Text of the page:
Each anchor means 14 comprises a set of wall penetrating hooks 34 projecting from one end and having a pair of laterally projecting pivot fingers 36 on the other. Hooks 34 have a uniform radius of curvature `r` whose length corresponds to the length of the anchor 14. The axial projection of the hooks 34 is approximately equal to the thickness of the wallboard with which it is to be used. This length may, however, be more or less than the wall thickness without effecting performance substantially. The pivot fingers 36 are snapped into apertures 32 in the mounting plate 12 to retain the anchor means in assembled relationship with the mounting plate. The anchors 14 can be pivoted into the wallboard with hooks 34 projecting through slots 31. Because the radius of curvature of hooks 34 is equal to the length of the anchor, the anchor 14 can be easily pivoted about the axis of the pivot fingers 36 by simply pushing the anchor into the wallboard, or alternatively, striking the free end of anchor 14 with a hammer. It will be evident that the prong on hook 34 will readily penetrate a wooden stud if one is encountered.
Once installed, the torque transmitted to the mounting plate by the weight of the drapes, rods and brackets will act about lower flange 30. Since this edge is not located at the center of curvature of either anchor (and, hence, not at the center of rotation, either) rotation out of the wall is effectively discouraged. On the other hand, the mounting assembly can easily be removed by first removing the curtain rod bracket by exerting outward pressure on spring fingers 22 to extract them from apertures 24 and then rotating or sliding end 28 out of U-shaped portion 17. Then, by inserting a screw driver or other wedging means (not shown) between the anchors 12 and mounting plate 14 and rotating the anchors about the axis of the pivot fingers 36, the mounting plate can be removed from the wall. Removal will leave only a small slit in the wallboard having dimensions of the width and thickness of the hook 34. As shown in FIG. 1, mounting plate 12 has two sets of slots 31 and apertures 32 so that the same plate can be used to form both a left-handed (FIG. 1) and a right-handed (FIG. 2) assembly. The two sets of slots further make it possible for the two sets of hooks to be positioned either both inwardly or outwardly rather than as depicted in FIG. 1.
As an alternative to the anchoring means used in FIGS. 1 and 2, an anchor 14' may be used (FIG. 3). This anchor eliminates the need for apertures 32 in the mounting plate. Curved ends 15' will instead, hook into the second set of slots 31 in the mounting plate. While less machining of the mounting plate is required when used with this alternative anchor configuration, this is not the preferred configuration since the anchors cannot be preassembled with the mounting plate. More manipulation will be required in installing the three separate pieces.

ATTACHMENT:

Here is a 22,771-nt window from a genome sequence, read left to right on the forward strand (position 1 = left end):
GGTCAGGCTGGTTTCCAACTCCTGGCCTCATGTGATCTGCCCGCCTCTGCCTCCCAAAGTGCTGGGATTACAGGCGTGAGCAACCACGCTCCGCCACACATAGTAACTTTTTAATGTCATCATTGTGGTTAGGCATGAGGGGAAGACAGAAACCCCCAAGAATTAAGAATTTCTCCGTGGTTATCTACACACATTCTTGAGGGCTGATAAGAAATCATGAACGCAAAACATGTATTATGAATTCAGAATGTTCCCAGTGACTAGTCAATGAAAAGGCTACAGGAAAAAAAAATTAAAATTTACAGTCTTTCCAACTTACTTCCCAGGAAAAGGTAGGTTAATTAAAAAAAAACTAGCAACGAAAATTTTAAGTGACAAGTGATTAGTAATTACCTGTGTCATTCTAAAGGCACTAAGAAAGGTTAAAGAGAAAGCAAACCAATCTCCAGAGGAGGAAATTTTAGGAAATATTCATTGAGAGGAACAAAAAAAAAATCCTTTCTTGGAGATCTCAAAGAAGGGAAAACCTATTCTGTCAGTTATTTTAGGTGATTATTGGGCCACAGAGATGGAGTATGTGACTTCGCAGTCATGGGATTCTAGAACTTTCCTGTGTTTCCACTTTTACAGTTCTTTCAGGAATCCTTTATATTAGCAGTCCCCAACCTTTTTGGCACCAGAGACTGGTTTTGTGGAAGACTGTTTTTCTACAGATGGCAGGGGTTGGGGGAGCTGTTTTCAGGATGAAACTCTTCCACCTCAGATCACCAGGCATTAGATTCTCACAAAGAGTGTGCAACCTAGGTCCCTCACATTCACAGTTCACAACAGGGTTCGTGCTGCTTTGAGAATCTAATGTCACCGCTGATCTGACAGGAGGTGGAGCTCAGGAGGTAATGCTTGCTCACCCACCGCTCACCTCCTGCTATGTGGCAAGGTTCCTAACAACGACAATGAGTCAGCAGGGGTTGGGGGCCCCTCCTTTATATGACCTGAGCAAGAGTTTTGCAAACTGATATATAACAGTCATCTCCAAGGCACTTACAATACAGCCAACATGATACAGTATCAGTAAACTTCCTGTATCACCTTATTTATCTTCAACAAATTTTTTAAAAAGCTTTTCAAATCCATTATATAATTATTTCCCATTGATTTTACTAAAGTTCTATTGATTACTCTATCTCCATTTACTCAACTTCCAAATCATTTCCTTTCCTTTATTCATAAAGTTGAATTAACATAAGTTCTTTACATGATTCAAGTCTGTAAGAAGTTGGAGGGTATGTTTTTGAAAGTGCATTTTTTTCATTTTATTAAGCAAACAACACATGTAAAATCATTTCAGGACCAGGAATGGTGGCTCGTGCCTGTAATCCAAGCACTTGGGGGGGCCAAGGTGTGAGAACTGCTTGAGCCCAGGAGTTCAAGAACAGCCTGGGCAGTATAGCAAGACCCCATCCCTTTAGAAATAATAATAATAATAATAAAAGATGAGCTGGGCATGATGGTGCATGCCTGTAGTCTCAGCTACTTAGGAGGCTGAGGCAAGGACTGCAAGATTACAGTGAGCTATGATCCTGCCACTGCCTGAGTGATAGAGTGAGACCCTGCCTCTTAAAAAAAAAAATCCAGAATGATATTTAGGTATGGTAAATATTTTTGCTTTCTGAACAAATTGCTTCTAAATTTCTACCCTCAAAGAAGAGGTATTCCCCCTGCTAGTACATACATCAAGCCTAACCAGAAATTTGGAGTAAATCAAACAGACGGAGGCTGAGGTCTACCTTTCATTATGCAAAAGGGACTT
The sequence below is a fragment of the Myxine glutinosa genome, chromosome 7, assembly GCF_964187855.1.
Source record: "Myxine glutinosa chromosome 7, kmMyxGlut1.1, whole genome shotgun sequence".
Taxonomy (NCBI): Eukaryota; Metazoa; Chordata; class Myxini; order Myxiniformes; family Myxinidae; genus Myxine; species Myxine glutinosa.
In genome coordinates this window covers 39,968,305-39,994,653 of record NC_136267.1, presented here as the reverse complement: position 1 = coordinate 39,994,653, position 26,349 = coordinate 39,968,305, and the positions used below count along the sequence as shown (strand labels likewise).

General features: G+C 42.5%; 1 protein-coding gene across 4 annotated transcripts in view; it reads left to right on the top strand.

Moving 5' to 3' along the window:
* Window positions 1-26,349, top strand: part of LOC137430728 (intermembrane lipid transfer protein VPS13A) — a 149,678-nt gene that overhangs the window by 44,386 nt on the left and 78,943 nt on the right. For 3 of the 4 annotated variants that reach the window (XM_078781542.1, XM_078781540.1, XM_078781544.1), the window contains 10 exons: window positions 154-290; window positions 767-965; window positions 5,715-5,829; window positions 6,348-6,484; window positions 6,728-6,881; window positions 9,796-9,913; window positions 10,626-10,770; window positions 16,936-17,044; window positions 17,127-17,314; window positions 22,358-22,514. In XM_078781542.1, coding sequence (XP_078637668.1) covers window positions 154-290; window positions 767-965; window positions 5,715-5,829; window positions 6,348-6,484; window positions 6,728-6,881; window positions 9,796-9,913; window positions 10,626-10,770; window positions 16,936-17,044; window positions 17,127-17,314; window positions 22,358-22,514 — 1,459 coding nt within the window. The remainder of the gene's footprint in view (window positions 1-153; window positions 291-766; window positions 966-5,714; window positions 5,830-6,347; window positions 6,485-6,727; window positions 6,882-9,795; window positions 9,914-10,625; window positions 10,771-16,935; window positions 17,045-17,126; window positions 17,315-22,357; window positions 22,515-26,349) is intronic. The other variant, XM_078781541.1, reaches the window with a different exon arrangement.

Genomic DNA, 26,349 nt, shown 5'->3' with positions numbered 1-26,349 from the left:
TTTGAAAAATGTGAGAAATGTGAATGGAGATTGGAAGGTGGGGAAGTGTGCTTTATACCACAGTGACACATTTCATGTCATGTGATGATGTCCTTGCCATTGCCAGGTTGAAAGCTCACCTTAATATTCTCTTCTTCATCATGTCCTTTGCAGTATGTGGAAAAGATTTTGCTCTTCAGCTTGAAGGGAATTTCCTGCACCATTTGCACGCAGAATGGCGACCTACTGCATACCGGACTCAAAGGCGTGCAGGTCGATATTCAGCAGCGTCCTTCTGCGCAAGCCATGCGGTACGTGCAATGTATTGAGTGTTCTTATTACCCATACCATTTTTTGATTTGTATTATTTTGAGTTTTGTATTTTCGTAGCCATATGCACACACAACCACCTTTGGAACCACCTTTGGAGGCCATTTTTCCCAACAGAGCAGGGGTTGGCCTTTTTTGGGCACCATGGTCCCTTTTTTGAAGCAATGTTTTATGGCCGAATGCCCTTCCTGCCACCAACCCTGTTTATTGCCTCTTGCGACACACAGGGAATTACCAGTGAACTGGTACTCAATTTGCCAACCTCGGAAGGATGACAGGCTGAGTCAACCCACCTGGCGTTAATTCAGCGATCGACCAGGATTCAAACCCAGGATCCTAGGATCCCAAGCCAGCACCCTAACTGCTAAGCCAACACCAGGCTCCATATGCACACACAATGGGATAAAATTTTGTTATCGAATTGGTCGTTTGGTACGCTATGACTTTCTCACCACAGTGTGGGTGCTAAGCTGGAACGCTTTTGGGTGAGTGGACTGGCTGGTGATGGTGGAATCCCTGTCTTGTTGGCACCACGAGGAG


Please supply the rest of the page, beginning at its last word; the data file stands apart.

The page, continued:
FIG. 4 shows an alternate embodiment of the mounting assembly of the present invention. In this embodiment, the anchors are formed as integral parts of the mounting plate 12'. On one end of the plate, there are a pair of projections 40' arched out of the plane of the plate. These projections have a uniform radius of curvature `r1 ` which is larger than the thickness of dry wall to which the mounting plate is to be anchored. Generally, the axial projection of the hooks is approximately equal to or slightly greater than the wallboard thickness. While this dimensional relationship is desired, it is by no means required and does not substantially effect the operation of the device. A second pair of projections 42' project from the opposite end of the plate 12' and have a second uniform radius of curvature `r2 ` generally having the same center of curvature as `r1 `.
To insert this embodiment into the dry wall, the first projections 40' are positioned adjacent the wall with the body portion 20' extending upwardly. The projections are pushed into the wall with a rotating motion with the body portion 20' being rotated downwardly. The projections 20' will penetrate the rear surface of the dry wall and exert a slight spring force thereagainst as shown in FIG. 4. Should a stud be encountered, the projections 40' can be removed and their radius of curvature readjusted so that they will not completely penetrate the dry wall. Continued rotation of the mounting plate 12' will cause projections 42' to be rotated into the wall below the projections 40'. As in the first embodiment, these projections 40' are capable of penetrating and anchoring in the stud.
Loading of the mounting plate by the curtain rod bracket, curtain rod and curtain will tend to try to rotate the mounting plate 12 about its lower edge insuring that projections 42' will remain anchored in the wall. However, when unloaded, a simple 180° rotation of the mounting plate out of the plane of the wall about the upper edge of the plate will remove the mounting plate leaving, again, only four small slits which have the dimensions of the width and thickness of projections 40' and 42'. The primary disadvantage of this embodiment over the preferred embodiment is that there is less versatility with this mounting plate (i.e., there must be a definite right and left member).
FIG. 5 depicts a modification of the mounting plate spring fingers 22'. This modification consists of providing a plurality of fingers 22' in excess of the number of apertures 24 in the drapery rod bracket. The fingers 22' are of equal size, shape and spacing so that any three alternate fingers 22' can be used to retain the bracket. The upper and lower flanges of the FIG. 1 embodiment are omitted. In the embodiment shown in FIG. 5, this will permit adjustment to any of three various heights. This adjustability will make relocation of the mounting plate unnecessary where, for example, the installer has slightly misjudged the height at which he wishes to hang the drapes. This feature may, of course, be incorporated into either the separate anchor or integral anchor embodiments of FIG. 1 or 4.
While the invention has been described in conjunction with several embodiments thereof, it will be appreciated that various changes, modifications, and variations may occur to the ordinary artisan. Accordingly, it is intended that all such changes, modifications, and variations as fall within the scope of the appended claims be considered as coming within the spirit of the present invention.
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|U.S. Classification||248/546, 248/217.1, 248/216.1, 248/262, 248/217.2|